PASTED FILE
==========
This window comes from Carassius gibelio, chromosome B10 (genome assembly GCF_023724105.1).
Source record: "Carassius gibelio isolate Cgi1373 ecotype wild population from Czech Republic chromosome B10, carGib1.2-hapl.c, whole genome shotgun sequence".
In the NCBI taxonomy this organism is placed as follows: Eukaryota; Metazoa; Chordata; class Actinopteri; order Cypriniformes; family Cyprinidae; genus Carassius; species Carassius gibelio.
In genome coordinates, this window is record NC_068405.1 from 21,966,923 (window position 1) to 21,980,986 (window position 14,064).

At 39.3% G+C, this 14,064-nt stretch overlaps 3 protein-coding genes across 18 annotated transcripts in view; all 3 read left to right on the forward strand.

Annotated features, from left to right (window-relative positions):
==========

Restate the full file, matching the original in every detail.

This window comes from Carassius gibelio, chromosome B10 (genome assembly GCF_023724105.1).
Source record: "Carassius gibelio isolate Cgi1373 ecotype wild population from Czech Republic chromosome B10, carGib1.2-hapl.c, whole genome shotgun sequence".
In the NCBI taxonomy this organism is placed as follows: Eukaryota; Metazoa; Chordata; class Actinopteri; order Cypriniformes; family Cyprinidae; genus Carassius; species Carassius gibelio.
In genome coordinates, this window is record NC_068405.1 from 21,966,923 (window position 1) to 21,980,986 (window position 14,064).

At 39.3% G+C, this 14,064-nt stretch overlaps 3 protein-coding genes across 18 annotated transcripts in view; all 3 read left to right on the forward strand.

Annotated features, from left to right (window-relative positions):